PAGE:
William Kennard, professor emeritus of plant physiology in the College of Agriculture and Natural Resources, died Jan. 11. He was 87.
Kennard, who lived in Storrs, joined the University in 1962 and retired in 1991.
He received his doctorate from Pennsylvania State University and his post-doctoral diplomate from the Oakridge Institute of Nuclear Science. He managed the Institute of Tropical Agriculture in Puerto Rico for five years, and was principal investigator and research administrator for the Office of Experiment Stations in Washington D.C. for five years before joining the UConn faculty.
Kennard founded the Connecticut Institute of Water Resources at UConn and was involved in the early mapping of the Landsat satellite images.
“Bill Kennard was my advisor, my mentor, my colleague, and my inspiration,” says Daniel Civco, professor of natural resources management and engineering. “He was a visionary, having been an early adopter of remote sensing technology some 35 years ago. It’s an area in which this University excels today because of his efforts.”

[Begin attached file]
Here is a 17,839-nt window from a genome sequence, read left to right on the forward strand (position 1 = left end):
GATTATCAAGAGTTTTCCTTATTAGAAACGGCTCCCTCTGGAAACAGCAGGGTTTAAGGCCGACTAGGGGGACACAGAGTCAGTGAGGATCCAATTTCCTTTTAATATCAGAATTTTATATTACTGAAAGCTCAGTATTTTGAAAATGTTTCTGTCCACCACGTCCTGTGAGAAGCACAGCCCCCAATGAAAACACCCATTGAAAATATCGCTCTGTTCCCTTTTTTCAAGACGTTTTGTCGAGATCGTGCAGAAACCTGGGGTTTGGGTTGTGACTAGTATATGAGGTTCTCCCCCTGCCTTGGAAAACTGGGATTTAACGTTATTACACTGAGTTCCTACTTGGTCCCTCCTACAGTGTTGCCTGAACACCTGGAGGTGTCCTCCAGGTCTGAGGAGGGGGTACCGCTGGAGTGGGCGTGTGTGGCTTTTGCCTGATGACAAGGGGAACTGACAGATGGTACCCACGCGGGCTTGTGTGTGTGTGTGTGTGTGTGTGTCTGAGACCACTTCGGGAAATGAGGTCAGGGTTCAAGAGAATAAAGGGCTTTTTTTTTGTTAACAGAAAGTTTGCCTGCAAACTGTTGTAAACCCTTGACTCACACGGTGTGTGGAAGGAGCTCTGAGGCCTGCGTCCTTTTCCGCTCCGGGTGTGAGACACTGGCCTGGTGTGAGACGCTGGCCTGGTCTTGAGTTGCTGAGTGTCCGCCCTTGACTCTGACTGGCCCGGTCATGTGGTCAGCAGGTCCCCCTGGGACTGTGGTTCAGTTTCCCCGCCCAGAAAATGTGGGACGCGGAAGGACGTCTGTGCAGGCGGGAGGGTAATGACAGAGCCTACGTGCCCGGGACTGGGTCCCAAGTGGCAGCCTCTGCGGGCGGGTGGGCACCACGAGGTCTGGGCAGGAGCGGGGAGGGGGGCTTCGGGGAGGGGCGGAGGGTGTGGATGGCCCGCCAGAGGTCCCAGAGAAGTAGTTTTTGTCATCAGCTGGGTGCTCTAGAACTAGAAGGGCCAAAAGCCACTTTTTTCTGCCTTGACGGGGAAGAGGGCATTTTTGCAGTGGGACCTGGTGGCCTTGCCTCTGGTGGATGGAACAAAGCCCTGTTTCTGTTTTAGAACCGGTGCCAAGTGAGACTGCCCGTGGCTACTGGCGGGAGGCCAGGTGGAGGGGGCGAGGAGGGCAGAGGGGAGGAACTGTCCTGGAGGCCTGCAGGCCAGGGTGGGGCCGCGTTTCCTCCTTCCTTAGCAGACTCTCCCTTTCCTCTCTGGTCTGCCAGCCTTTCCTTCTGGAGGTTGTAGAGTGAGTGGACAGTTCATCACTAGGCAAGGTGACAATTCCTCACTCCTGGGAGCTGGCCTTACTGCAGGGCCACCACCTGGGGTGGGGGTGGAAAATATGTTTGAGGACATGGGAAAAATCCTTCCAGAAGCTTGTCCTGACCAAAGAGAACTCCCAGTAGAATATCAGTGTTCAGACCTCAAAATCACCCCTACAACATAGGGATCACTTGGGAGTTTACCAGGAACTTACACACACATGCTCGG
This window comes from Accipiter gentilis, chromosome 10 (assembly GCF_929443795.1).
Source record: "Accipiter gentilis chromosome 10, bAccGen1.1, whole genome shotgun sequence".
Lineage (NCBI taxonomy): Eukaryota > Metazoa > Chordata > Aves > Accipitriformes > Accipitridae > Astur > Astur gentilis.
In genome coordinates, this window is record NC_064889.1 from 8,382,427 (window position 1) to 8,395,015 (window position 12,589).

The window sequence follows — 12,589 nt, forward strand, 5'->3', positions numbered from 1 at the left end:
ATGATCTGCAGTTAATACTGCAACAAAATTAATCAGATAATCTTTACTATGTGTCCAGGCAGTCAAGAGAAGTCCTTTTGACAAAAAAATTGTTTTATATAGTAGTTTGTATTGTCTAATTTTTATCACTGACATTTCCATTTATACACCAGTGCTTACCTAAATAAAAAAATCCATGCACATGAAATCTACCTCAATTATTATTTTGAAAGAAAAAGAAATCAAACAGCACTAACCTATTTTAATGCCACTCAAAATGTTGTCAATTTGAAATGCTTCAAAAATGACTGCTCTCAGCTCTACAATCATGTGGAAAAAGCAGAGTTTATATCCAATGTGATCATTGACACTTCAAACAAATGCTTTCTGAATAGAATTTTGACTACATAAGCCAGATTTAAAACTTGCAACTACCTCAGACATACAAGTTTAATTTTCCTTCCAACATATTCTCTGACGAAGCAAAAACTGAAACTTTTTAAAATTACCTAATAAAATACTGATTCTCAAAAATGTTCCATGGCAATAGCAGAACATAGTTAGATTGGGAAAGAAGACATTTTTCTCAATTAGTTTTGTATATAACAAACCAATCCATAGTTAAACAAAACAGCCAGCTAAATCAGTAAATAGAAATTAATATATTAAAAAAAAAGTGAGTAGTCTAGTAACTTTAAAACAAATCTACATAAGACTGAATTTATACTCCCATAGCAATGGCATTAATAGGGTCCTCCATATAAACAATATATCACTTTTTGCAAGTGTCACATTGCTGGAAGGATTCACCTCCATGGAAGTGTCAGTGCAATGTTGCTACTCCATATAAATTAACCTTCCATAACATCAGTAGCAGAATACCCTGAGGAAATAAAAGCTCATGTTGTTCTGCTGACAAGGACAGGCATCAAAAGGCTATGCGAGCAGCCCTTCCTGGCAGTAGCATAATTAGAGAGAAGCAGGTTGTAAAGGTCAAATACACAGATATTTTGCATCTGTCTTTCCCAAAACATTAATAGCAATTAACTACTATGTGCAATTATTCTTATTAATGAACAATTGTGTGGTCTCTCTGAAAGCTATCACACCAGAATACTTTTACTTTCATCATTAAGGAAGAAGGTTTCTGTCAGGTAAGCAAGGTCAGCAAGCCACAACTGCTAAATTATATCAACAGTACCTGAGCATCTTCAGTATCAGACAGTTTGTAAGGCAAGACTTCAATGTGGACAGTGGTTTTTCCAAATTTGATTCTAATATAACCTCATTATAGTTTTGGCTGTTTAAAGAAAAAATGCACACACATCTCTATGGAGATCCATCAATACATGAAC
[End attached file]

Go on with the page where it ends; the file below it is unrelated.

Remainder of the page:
Civco adds, “Without question, Bill was a scholar. But more importantly, he was compassionate, understanding, and caring. I will miss him.”
Patricia Bresnahan, associate director of the Connecticut Institute of Water Resources says, “I appreciate what a good job he did in setting up the Institute. He set a standard that we’re trying to live up to.”
The William C. Kennard Seminar Series sponsored by the Institute was named in his honor several years ago.
Kennard was a Special Forces paratrooper in World War II, and carried the discipline and values he learned in the army over to his life. He was a perfectionist, holding himself, his students, and his family to the highest standards. He loved gardening, architecture, and sailing. He was a voracious reader, a consummate wood carver, and a talented painter.
Kennard is survived by his wife, Leslie, two daughters, a son, grandchildren, and great-grandchildren. He was predeceased by his first wife and a daughter.
Donations in his memory may be made to the Storrs Congregational Church, 2 North Eagleville Road, Storrs, CT 06268 and designated to the “Welcoming All” accessibility campaign. Donations may also be made to AmeriCares, 88 Hamilton Ave, Stamford, CT 06902.